A bill by Sen. Brian Kelsey, R-Germantown, to require standardized tests for entry into the University of Tennessee was tabled. (Photo: John Partipilo)
Senators sent state Sen. Brian Kelsey reeling Monday over accusations that the University of Tennessee was trying to be “woke” by no longer requiring students to take the ACT or SAT entrance exams.
Kelsey, a Germantown Republican, postponed his legislation until Thursday after initially saying the University of Tennessee is trying to be like Harvard University, which he said is “picking and choosing” students based on skin color. Harvard is the target of an admissions lawsuit that is to go before the U.S. Supreme Court, he said, and the university is reacting to allegations that it discriminates against students of Asian descent.
“… That’s the wokeism certain people at the University of Tennessee want to bring into our state,” Kelsey said. “This bill says no.”
Kelsey’s legislation, Senate Bill 1815, which was amended, would require universities to obtain ACT or SAT scores of every student beginning with the 2023-24 school year.
“Woke” is a term that describes sensitivity to racial and discriminatory issues.
Yet, senators opposed to the legislation pointed out 75% of universities nationally are moving away from those college entrance exams, in part because of criticisms that they are culturally biased and don’t determine whether a student can excel academically. Requiring universities to obtain those test scores could hurt athletic and student recruiting across the state, senators said.
Sen. Ken Yager, a Kingston Republican, responded that Kelsey’s statements “put a bad face on the state’s premier land grant university.”
“Categorically, UT does not wish to be like Harvard and they never said anything about cherry picking because of race. That was never brought up,” Yager said of last week’s Senate Education Committee meeting.
Kelsey had argued that lawmakers felt the test was so important they decided to let students take it free of charge and use it as an indicator of whether students are prepared for college. It is also used to determine whether students are eligible for the state’s HOPE Scholarship program.
Even so, Kelsey said universities could “wad it up and throw it in the trash” instead of using students’ test scores for admissions.
Only after being encouraged by Sen. Bo Watson, chairman of the Senate Finance, Ways & Means Committee, did Kelsey offer to put off the bill until Thursday. He also clarified his earlier statements and said he wasn’t certain about Harvard’s actions.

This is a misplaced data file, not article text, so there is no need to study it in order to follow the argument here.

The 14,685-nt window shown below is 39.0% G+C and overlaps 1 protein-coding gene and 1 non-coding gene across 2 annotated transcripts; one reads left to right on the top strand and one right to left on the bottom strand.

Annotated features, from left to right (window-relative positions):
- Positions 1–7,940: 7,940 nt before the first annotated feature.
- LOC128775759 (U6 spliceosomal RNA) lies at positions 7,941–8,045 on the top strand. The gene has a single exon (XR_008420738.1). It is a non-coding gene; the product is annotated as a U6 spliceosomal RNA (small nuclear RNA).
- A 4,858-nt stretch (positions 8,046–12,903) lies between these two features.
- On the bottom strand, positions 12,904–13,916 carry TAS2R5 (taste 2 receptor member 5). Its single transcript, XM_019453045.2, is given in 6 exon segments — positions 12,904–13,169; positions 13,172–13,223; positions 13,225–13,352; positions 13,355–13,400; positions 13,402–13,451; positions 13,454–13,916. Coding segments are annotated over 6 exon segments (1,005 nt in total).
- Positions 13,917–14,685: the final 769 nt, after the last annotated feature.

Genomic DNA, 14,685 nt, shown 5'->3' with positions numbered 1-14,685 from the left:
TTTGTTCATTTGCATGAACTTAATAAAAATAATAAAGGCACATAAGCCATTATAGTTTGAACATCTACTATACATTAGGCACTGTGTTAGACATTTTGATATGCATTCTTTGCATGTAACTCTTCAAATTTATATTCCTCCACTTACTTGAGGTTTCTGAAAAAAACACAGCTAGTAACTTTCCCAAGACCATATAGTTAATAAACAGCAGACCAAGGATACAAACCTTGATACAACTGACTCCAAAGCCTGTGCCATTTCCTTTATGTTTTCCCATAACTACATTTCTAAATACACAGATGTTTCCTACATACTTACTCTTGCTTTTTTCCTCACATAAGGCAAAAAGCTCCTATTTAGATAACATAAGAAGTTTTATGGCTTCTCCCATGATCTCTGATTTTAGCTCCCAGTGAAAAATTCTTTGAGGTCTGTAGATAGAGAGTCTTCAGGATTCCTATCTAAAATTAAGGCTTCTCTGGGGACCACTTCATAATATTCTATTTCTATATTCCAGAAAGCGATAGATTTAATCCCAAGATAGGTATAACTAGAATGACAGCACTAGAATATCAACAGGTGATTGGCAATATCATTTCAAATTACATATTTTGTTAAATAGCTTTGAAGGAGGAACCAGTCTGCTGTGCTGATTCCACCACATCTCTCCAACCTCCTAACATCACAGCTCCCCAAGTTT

Besides Yager, several other senators took offense to Kelsey’s comments as well as his legislation.
Democratic Sen. Raumesh Akbari of Memphis, who serves on the Senate Education Committee, said University of Tennessee officials didn’t say anything about “cherry picking” students or comparing themselves to Harvard during recent testimony. Nor did they mention the word “woke,” she added.
“What University of Tennessee said was the ACT is not a fair indicator of how successful that student will be once they get to school. However, it can be a barrier to getting them into school,” Abkari said.
UT officials specified UT-Martin when saying they no longer want to require students to take the ACT or SAT.
Opposition to the legislation was bipartisan, with Sen. Bill Powers, a Clarksville Republican, raising concerns about the potential impact of COVID-19 on testing. During the height of the pandemic, ACT and SAT administration was suspended to protect students from the disease.
Powers pointed out that COVID-19 remains a problem and he couldn’t predict what disruptions might come next. He asked for at least a year’s delay of the bill because the University of Tennessee is conducting a study on the matter and wants to put it into effect in June.
Sen. Becky Massey, a Knoxville Republican, questioned whether the legislation would add any “value” to the state. She also challenged its impact on any foreign students who aren’t required to take the test.
According to Kelsey, test scores have increased dramatically over the years because of the need for students to score high. University of Tennessee freshmen score an average of 28, up from 24.7, he said.
Sen. Frank Nicely, a Strawberry Plains Republican who supported the legislation, pointed out that students have “grade inflation,” because they have the help of coaches, prep tests and can take the tests up to three times to try to improve scores. All of that enables them to improve scores by five to six points.
“It made me feel a whole lot better to know I could add five points to my ACT and compare it to these kids,” Nicely said.
UT officials declined comment Tuesday on Kelsey’s references to “wokeism” and Harvard and referred questions to statements made in committee.
University of Tennessee spokeswoman Carey Whitworth told the Senate Education Committee last week that its Knoxville, Martin and Chattanooga campuses are considering “test-optional” policies and the UT Board of Trustees is studying a pilot program, which is expected to be done in June. Initially, the bill would have required tests for the 2022-23 school year.
“This is a major concern as the admission cycle is already under way,” Whitworth said.
UT has admitted 30,000 students across the state for the next school year, and the legislation provides “no flexibility” for those who haven’t taken the test, she said.
Brandon Johnson, a spokesman for Tennessee Tech, also told the committee the university began reviewing its admission policy in 2019 and decided to look at a “more holistic” approach that would allow students to decide whether to take the ACT or SAT.
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